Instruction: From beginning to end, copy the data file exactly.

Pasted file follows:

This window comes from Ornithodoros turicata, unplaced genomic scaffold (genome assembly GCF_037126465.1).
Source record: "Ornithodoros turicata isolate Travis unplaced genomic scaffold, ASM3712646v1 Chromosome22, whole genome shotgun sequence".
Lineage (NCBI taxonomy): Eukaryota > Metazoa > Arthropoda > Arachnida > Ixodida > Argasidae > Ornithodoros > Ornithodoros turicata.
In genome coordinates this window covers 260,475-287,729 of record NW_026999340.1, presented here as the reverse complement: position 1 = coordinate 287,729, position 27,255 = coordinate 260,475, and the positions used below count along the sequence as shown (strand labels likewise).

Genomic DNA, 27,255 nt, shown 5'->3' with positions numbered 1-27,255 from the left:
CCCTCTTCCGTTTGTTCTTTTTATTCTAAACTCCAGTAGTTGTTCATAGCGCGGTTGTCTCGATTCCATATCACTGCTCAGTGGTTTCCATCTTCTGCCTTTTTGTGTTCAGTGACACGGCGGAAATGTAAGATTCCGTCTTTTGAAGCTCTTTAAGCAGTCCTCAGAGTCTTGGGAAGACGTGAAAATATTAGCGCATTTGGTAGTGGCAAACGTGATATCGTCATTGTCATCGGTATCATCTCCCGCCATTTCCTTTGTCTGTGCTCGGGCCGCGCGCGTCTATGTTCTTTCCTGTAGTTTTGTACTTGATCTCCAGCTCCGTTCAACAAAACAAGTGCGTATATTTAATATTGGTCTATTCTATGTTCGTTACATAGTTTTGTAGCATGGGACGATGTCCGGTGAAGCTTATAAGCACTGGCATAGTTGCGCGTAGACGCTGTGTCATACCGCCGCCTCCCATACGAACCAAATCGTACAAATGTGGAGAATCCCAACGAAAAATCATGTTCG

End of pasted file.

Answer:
This window comes from Ornithodoros turicata, unplaced genomic scaffold (genome assembly GCF_037126465.1).
Source record: "Ornithodoros turicata isolate Travis unplaced genomic scaffold, ASM3712646v1 Chromosome22, whole genome shotgun sequence".
Lineage (NCBI taxonomy): Eukaryota > Metazoa > Arthropoda > Arachnida > Ixodida > Argasidae > Ornithodoros > Ornithodoros turicata.
In genome coordinates this window covers 260,475-287,729 of record NW_026999340.1, presented here as the reverse complement: position 1 = coordinate 287,729, position 27,255 = coordinate 260,475, and the positions used below count along the sequence as shown (strand labels likewise).

Genomic DNA, 27,255 nt, shown 5'->3' with positions numbered 1-27,255 from the left:
CCCTCTTCCGTTTGTTCTTTTTATTCTAAACTCCAGTAGTTGTTCATAGCGCGGTTGTCTCGATTCCATATCACTGCTCAGTGGTTTCCATCTTCTGCCTTTTTGTGTTCAGTGACACGGCGGAAATGTAAGATTCCGTCTTTTGAAGCTCTTTAAGCAGTCCTCAGAGTCTTGGGAAGACGTGAAAATATTAGCGCATTTGGTAGTGGCAAACGTGATATCGTCATTGTCATCGGTATCATCTCCCGCCATTTCCTTTGTCTGTGCTCGGGCCGCGCGCGTCTATGTTCTTTCCTGTAGTTTTGTACTTGATCTCCAGCTCCGTTCAACAAAACAAGTGCGTATATTTAATATTGGTCTATTCTATGTTCGTTACATAGTTTTGTAGCATGGGACGATGTCCGGTGAAGCTTATAAGCACTGGCATAGTTGCGCGTAGACGCTGTGTCATACCGCCGCCTCCCATACGAACCAAATCGTACAAATGTGGAGAATCCCAACGAAAAATCATGTTCG